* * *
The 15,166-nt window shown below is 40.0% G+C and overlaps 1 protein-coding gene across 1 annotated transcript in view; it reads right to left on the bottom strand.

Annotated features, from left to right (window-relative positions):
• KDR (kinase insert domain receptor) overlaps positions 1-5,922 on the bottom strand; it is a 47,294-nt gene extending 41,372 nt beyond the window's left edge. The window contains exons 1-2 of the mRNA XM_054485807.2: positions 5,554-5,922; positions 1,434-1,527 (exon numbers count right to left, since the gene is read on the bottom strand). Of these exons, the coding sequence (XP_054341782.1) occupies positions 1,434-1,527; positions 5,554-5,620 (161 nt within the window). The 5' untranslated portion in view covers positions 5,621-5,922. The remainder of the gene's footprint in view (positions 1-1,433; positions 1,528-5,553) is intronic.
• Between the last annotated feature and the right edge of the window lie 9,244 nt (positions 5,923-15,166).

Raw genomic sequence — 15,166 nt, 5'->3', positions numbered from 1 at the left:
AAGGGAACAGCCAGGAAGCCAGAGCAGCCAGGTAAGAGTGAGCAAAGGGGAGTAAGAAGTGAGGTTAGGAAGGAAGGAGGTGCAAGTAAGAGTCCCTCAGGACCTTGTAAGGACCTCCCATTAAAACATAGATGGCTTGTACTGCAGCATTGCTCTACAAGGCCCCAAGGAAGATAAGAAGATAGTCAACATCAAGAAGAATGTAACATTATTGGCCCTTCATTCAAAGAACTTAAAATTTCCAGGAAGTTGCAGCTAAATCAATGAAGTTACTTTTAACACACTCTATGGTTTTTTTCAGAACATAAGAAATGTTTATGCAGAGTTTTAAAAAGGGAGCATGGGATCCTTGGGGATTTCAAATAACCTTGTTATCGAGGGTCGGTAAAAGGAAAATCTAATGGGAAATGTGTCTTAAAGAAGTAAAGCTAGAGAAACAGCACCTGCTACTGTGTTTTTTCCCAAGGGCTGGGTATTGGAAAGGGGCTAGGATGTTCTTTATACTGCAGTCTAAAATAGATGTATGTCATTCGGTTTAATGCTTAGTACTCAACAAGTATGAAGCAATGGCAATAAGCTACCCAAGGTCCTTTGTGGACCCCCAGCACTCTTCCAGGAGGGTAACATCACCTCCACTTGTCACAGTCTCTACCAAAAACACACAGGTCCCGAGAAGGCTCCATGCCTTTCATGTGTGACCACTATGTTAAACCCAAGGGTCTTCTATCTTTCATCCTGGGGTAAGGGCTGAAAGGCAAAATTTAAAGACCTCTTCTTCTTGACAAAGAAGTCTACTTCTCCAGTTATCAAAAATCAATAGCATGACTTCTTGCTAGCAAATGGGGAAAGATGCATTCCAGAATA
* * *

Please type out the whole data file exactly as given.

The 15,166-nt window shown below is 40.0% G+C and overlaps 1 protein-coding gene across 1 annotated transcript in view; it reads right to left on the bottom strand.

Annotated features, from left to right (window-relative positions):
• KDR (kinase insert domain receptor) overlaps positions 1-5,922 on the bottom strand; it is a 47,294-nt gene extending 41,372 nt beyond the window's left edge. The window contains exons 1-2 of the mRNA XM_054485807.2: positions 5,554-5,922; positions 1,434-1,527 (exon numbers count right to left, since the gene is read on the bottom strand). Of these exons, the coding sequence (XP_054341782.1) occupies positions 1,434-1,527; positions 5,554-5,620 (161 nt within the window). The 5' untranslated portion in view covers positions 5,621-5,922. The remainder of the gene's footprint in view (positions 1-1,433; positions 1,528-5,553) is intronic.
• Between the last annotated feature and the right edge of the window lie 9,244 nt (positions 5,923-15,166).

Raw genomic sequence — 15,166 nt, 5'->3', positions numbered from 1 at the left:
AAGGGAACAGCCAGGAAGCCAGAGCAGCCAGGTAAGAGTGAGCAAAGGGGAGTAAGAAGTGAGGTTAGGAAGGAAGGAGGTGCAAGTAAGAGTCCCTCAGGACCTTGTAAGGACCTCCCATTAAAACATAGATGGCTTGTACTGCAGCATTGCTCTACAAGGCCCCAAGGAAGATAAGAAGATAGTCAACATCAAGAAGAATGTAACATTATTGGCCCTTCATTCAAAGAACTTAAAATTTCCAGGAAGTTGCAGCTAAATCAATGAAGTTACTTTTAACACACTCTATGGTTTTTTTCAGAACATAAGAAATGTTTATGCAGAGTTTTAAAAAGGGAGCATGGGATCCTTGGGGATTTCAAATAACCTTGTTATCGAGGGTCGGTAAAAGGAAAATCTAATGGGAAATGTGTCTTAAAGAAGTAAAGCTAGAGAAACAGCACCTGCTACTGTGTTTTTTCCCAAGGGCTGGGTATTGGAAAGGGGCTAGGATGTTCTTTATACTGCAGTCTAAAATAGATGTATGTCATTCGGTTTAATGCTTAGTACTCAACAAGTATGAAGCAATGGCAATAAGCTACCCAAGGTCCTTTGTGGACCCCCAGCACTCTTCCAGGAGGGTAACATCACCTCCACTTGTCACAGTCTCTACCAAAAACACACAGGTCCCGAGAAGGCTCCATGCCTTTCATGTGTGACCACTATGTTAAACCCAAGGGTCTTCTATCTTTCATCCTGGGGTAAGGGCTGAAAGGCAAAATTTAAAGACCTCTTCTTCTTGACAAAGAAGTCTACTTCTCCAGTTATCAAAAATCAATAGCATGACTTCTTGCTAGCAAATGGGGAAAGATGCATTCCAGAATA